The concordato fallimentare (CF), a composition with creditors achievable after the bankruptcy declaration, is governed by section 124 and subs. of the Italian Bankruptcy law (IBL). It is an institute for the closure of a bankruptcy proceedings, and it may be an instrument for business opportunities, in so far as it allows an investor to take over the assets of the insolvent company, limiting the price up to a certain fixed amount or offering to the creditors a fixed recovery ratio for their claims.
The CF can be proposed not only by the bankrupt (recurring some conditions) but also by creditors and third parties.
The content of the proposal to the creditors can be wide, and it can vary upon many circumstances. Generally, the third party/investor who files for the CF, may either (i) propose to the creditors to assume all the bankrupt’s liabilities and pay them up to the agreed percentage, or (ii) manage on its own the liquidation process of the bankrupt’s assets and pay to creditors the relative proceeds, assuring the payment of a minimum ratio of their claims. The proposal may provide for different classes of creditors and different recovery ratios.
Generally, therefore, the proposal specifies the percentage (recovery ratio) offered to creditors (divided into different categories according to their priority ranking), the timing of payments and the relative collaterals, if any.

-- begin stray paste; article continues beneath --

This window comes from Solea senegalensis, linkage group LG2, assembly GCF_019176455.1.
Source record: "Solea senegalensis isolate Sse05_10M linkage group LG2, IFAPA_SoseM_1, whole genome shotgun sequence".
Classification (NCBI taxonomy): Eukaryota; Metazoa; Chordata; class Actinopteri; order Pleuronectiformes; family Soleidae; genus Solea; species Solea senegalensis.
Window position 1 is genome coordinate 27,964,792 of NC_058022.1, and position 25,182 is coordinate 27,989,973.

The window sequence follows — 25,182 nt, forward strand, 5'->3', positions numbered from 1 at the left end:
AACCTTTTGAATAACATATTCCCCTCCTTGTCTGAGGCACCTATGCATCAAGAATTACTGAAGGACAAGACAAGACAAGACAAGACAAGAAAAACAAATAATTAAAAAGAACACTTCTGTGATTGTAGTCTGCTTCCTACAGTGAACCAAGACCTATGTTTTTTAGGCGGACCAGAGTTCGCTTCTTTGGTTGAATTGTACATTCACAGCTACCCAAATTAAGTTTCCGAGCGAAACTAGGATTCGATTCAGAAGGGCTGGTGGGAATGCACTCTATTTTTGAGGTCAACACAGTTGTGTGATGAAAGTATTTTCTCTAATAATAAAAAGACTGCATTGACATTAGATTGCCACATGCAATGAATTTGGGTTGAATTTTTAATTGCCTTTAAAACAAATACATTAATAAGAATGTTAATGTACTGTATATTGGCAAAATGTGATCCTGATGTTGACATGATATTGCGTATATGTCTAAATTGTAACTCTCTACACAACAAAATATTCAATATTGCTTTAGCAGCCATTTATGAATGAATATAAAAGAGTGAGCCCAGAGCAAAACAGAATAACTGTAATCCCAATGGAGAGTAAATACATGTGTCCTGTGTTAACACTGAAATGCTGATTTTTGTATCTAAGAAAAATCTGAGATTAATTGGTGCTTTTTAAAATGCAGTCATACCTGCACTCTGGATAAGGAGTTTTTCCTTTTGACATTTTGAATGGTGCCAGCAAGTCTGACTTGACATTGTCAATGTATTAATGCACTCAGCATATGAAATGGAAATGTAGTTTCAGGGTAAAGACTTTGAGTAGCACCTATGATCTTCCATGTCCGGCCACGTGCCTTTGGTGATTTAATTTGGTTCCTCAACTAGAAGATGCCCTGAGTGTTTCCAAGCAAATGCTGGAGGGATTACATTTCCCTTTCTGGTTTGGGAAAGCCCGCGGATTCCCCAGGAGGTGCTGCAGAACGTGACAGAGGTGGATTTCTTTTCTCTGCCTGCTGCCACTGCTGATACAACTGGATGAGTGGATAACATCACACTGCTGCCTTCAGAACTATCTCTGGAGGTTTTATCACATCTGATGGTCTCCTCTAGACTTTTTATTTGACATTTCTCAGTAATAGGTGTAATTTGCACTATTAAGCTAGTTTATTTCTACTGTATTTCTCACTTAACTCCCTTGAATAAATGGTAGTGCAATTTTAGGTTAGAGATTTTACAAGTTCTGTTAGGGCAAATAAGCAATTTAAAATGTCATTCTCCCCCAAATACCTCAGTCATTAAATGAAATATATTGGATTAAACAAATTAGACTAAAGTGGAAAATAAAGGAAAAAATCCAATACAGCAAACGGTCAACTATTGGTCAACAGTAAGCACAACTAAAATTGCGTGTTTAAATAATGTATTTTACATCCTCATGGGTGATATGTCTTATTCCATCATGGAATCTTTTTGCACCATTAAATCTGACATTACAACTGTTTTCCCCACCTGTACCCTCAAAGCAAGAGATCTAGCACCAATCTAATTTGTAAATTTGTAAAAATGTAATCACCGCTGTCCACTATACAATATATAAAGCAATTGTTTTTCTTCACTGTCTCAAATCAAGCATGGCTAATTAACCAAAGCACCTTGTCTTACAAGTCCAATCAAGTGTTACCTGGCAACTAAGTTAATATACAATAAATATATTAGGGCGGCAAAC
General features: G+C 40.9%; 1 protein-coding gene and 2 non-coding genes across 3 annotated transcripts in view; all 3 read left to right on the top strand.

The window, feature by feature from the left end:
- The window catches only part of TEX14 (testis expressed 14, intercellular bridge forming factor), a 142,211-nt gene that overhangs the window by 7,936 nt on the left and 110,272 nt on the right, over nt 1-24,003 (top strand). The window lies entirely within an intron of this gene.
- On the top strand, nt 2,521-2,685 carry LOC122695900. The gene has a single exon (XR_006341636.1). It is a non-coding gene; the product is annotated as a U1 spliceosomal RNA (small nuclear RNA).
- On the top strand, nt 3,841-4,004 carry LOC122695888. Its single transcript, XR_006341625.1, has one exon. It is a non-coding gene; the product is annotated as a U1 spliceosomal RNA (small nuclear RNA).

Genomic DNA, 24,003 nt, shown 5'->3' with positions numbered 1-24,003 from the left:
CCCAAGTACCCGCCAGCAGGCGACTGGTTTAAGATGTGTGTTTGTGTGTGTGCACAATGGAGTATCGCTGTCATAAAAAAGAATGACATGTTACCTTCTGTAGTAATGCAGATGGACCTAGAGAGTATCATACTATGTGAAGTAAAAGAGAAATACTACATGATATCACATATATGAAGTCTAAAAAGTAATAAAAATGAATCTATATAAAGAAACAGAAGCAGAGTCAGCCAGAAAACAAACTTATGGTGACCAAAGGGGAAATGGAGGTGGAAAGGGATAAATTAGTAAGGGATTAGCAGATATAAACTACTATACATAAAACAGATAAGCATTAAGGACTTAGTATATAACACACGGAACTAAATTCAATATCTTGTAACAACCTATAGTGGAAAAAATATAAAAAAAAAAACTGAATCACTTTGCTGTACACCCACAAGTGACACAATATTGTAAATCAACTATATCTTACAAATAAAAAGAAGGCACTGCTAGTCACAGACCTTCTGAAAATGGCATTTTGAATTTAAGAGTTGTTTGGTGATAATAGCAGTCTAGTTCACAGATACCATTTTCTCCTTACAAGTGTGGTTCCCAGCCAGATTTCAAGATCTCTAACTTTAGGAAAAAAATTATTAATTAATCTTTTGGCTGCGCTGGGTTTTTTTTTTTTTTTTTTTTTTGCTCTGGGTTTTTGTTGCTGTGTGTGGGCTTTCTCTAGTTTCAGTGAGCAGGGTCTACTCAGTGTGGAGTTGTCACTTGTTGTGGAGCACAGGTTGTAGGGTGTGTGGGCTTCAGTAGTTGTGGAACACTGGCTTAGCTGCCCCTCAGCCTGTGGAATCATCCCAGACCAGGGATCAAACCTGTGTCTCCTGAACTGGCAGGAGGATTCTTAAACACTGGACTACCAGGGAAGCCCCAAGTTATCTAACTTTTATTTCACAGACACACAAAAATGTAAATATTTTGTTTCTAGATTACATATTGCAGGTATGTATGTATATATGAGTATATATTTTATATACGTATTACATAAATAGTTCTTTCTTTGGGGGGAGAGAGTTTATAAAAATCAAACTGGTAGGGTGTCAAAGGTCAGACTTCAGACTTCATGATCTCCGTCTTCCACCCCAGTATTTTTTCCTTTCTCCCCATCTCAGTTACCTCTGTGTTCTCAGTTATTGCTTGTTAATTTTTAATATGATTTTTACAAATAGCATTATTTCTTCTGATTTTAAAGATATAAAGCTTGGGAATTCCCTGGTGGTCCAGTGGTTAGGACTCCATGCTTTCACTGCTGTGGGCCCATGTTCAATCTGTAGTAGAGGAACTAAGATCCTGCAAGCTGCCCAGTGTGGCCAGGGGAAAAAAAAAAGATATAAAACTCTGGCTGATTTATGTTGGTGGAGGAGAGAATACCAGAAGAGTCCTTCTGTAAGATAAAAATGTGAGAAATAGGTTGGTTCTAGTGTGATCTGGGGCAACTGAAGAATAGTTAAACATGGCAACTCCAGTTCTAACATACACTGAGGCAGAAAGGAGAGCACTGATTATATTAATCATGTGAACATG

The overall offer to creditors shall be more advantageous than the recovery that they can achieve through the liquidation of the assets and distribution of the relative proceeds through the ordinary bankruptcy. Better conditions not only consist in offering a better return, but they can also relate to the timing: usually, in the CF creditors are paid within a year from the court approval of the proposal, whereas it takes years for them to be paid in the ordinary bankruptcy.
In the CF also secured claims can be written off, but the offered recovery shall be at least equal to the liquidation value of the assets securing the privilege, such value to be confirmed by an independent appraiser appointed by the court.
The CF can be proposed by the investor immediately after the bankruptcy declaration of the debtor, provided that the company’s accountings are standard and the trustee can draft a list of the creditors. However, it is advisable to file for the CF after the finalization by the court of the first list of the bankrupt’s liabilities, since in such case the investor can limit its commitments to the creditors who, at the date of the filing for the CF, have already (i) lodged their claims against the estate; (ii) proposed opposition in case of rejection of their claims; (iii) filed for the late admission of their claims.
The proposal shall be approved by the creditors who represent the majority of the credits (and also by the majority of the classes of creditors, if any), getting advantage of the principle of tacit approval, whereby creditors who do not vote are considered as voting in favour of the proposal, and it shall also be “homologated” (approved) by the court (who verifies the general compliance with law of both the proposal and the proceeding). Creditors or any other interested party may challenge the homologation of the CF.
After the homologation of the proposal, the obligations undertaken toward the creditors shall be fulfilled.